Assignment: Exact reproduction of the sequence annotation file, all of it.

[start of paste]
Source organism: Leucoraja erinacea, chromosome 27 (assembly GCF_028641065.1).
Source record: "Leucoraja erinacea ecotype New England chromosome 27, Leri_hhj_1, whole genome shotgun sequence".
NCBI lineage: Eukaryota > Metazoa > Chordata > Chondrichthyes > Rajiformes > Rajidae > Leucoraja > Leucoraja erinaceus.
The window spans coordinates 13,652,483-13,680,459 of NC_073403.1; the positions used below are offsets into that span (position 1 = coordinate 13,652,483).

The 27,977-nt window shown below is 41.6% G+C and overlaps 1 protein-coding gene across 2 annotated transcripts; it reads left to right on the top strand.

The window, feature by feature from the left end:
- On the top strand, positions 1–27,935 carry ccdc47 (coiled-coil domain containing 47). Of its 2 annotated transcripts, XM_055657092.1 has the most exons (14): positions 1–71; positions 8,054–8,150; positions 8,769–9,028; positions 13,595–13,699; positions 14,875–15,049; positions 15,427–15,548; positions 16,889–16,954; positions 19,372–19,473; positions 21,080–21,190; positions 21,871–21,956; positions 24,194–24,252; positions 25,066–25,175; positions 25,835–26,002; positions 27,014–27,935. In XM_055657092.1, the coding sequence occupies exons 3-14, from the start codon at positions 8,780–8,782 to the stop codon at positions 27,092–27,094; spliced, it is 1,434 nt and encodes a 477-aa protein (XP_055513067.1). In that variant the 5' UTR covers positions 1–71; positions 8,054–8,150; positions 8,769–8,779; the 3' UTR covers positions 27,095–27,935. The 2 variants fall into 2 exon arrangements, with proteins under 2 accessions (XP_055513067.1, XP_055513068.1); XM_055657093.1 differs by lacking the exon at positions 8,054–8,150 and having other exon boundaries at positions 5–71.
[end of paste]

Source organism: Leucoraja erinacea, chromosome 27 (assembly GCF_028641065.1).
Source record: "Leucoraja erinacea ecotype New England chromosome 27, Leri_hhj_1, whole genome shotgun sequence".
NCBI lineage: Eukaryota > Metazoa > Chordata > Chondrichthyes > Rajiformes > Rajidae > Leucoraja > Leucoraja erinaceus.
The window spans coordinates 13,652,483-13,680,459 of NC_073403.1; the positions used below are offsets into that span (position 1 = coordinate 13,652,483).

The 27,977-nt window shown below is 41.6% G+C and overlaps 1 protein-coding gene across 2 annotated transcripts; it reads left to right on the top strand.

The window, feature by feature from the left end:
- On the top strand, positions 1–27,935 carry ccdc47 (coiled-coil domain containing 47). Of its 2 annotated transcripts, XM_055657092.1 has the most exons (14): positions 1–71; positions 8,054–8,150; positions 8,769–9,028; positions 13,595–13,699; positions 14,875–15,049; positions 15,427–15,548; positions 16,889–16,954; positions 19,372–19,473; positions 21,080–21,190; positions 21,871–21,956; positions 24,194–24,252; positions 25,066–25,175; positions 25,835–26,002; positions 27,014–27,935. In XM_055657092.1, the coding sequence occupies exons 3-14, from the start codon at positions 8,780–8,782 to the stop codon at positions 27,092–27,094; spliced, it is 1,434 nt and encodes a 477-aa protein (XP_055513067.1). In that variant the 5' UTR covers positions 1–71; positions 8,054–8,150; positions 8,769–8,779; the 3' UTR covers positions 27,095–27,935. The 2 variants fall into 2 exon arrangements, with proteins under 2 accessions (XP_055513067.1, XP_055513068.1); XM_055657093.1 differs by lacking the exon at positions 8,054–8,150 and having other exon boundaries at positions 5–71.